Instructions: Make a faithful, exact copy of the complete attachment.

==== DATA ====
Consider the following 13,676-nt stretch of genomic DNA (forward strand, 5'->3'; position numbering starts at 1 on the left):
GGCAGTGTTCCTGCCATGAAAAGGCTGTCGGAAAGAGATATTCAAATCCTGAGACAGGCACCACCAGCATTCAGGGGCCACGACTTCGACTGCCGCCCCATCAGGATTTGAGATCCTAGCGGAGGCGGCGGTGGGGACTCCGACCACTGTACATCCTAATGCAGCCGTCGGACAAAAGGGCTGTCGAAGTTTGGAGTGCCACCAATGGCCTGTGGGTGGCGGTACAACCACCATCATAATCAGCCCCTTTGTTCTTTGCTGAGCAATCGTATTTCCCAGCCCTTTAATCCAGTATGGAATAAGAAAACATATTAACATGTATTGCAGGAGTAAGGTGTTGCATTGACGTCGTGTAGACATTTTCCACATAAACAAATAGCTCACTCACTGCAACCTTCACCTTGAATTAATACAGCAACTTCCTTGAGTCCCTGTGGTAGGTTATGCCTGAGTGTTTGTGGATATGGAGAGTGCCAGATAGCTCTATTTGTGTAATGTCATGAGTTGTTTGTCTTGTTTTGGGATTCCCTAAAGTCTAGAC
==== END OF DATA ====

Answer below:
Consider the following 13,676-nt stretch of genomic DNA (forward strand, 5'->3'; position numbering starts at 1 on the left):
GGCAGTGTTCCTGCCATGAAAAGGCTGTCGGAAAGAGATATTCAAATCCTGAGACAGGCACCACCAGCATTCAGGGGCCACGACTTCGACTGCCGCCCCATCAGGATTTGAGATCCTAGCGGAGGCGGCGGTGGGGACTCCGACCACTGTACATCCTAATGCAGCCGTCGGACAAAAGGGCTGTCGAAGTTTGGAGTGCCACCAATGGCCTGTGGGTGGCGGTACAACCACCATCATAATCAGCCCCTTTGTTCTTTGCTGAGCAATCGTATTTCCCAGCCCTTTAATCCAGTATGGAATAAGAAAACATATTAACATGTATTGCAGGAGTAAGGTGTTGCATTGACGTCGTGTAGACATTTTCCACATAAACAAATAGCTCACTCACTGCAACCTTCACCTTGAATTAATACAGCAACTTCCTTGAGTCCCTGTGGTAGGTTATGCCTGAGTGTTTGTGGATATGGAGAGTGCCAGATAGCTCTATTTGTGTAATGTCATGAGTTGTTTGTCTTGTTTTGGGATTCCCTAAAGTCTAGAC